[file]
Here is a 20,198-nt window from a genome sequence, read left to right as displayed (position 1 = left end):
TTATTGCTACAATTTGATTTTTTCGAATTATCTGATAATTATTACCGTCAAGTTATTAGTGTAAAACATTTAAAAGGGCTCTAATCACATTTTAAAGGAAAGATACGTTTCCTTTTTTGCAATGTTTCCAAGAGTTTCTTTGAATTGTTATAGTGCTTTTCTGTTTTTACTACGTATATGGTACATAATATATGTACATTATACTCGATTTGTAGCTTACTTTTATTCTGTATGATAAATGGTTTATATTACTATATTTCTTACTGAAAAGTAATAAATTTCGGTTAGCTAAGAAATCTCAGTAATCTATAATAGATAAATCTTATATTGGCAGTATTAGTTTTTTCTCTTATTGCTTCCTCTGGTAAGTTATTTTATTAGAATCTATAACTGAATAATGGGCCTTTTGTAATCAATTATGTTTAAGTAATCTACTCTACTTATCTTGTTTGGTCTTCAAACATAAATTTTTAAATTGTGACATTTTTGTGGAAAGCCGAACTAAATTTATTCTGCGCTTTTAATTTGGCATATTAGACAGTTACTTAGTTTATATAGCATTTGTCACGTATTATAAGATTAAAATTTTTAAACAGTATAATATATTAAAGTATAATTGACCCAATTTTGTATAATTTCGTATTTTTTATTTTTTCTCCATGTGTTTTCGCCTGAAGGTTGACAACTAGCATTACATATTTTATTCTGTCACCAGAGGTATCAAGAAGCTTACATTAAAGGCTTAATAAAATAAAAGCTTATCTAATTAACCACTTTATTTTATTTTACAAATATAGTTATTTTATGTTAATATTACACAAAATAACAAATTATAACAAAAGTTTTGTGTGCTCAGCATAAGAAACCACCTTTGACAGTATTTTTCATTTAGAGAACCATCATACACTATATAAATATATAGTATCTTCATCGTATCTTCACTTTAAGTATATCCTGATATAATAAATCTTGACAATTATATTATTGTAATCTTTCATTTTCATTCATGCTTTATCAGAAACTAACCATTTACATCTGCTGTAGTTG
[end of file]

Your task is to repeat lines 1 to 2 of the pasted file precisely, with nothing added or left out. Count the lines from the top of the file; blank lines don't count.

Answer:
Here is a 20,198-nt window from a genome sequence, read left to right as displayed (position 1 = left end):
TTATTGCTACAATTTGATTTTTTCGAATTATCTGATAATTATTACCGTCAAGTTATTAGTGTAAAACATTTAAAAGGGCTCTAATCACATTTTAAAGGAAAGATACGTTTCCTTTTTTGCAATGTTTCCAAGAGTTTCTTTGAATTGTTATAGTGCTTTTCTGTTTTTACTACGTATATGGTACATAATATATGTACATTATACTCGATTTGTAGCTTACTTTTATTCTGTATGATAAATGGTTTATATTACTATATTTCTTACTGAAAAGTAATAAATTTCGGTTAGCTAAGAAATCTCAGTAATCTATAATAGATAAATCTTATATTGGCAGTATTAGTTTTTTCTCTTATTGCTTCCTCTGGTAAGTTATTTTATTAGAATCTATAACTGAATAATGGGCCTTTTGTAATCAATTATGTTTAAGTAATCTACTCTACTTATCTTGTTTGGTCTTCAAACATAAATTTTTAAATTGTGACATTTTTGTGGAAAGCCGAACTAAATTTATTCTGCGCTTTTAATTTGGCATATTAGACAGTTACTTAGTTTATATAGCATTTGTCACGTATTATAAGATTAAAATTTTTAAACAGTATAATATATTAAAGTATAATTGACCCAATTTTGTATAATTTCGTATTTTTTATTTTTTCTCCATGTGTTTTCGCCTGAAGGTTGACAACTAGCATTACATATTTTATTCTGTCACCAGAGGTATCAAGAAGCTTACATTAAAGGCTTAATAAAATAAAAGCTTATCTAATTAACCACTTTATTTTATTTTACAAATATAGTTATTTTATGTTAATATTACACAAAATAACAAATTATAACAAAAGTTTTGTGTGCTCAGCATAAGAAACCACCTTTGACAGTATTTTTCATTTAGAGAACCATCATACACTATATAAATATATAGTATCTTCATCGTATCTTCACTTTAAGTATATCCTGATATAATAAATCTTGACAATTATATTATTGTAATCTTTCATTTTCATTCATGCTTTATCAGAAACTAACCATTTACATCTGCTGTAGTTG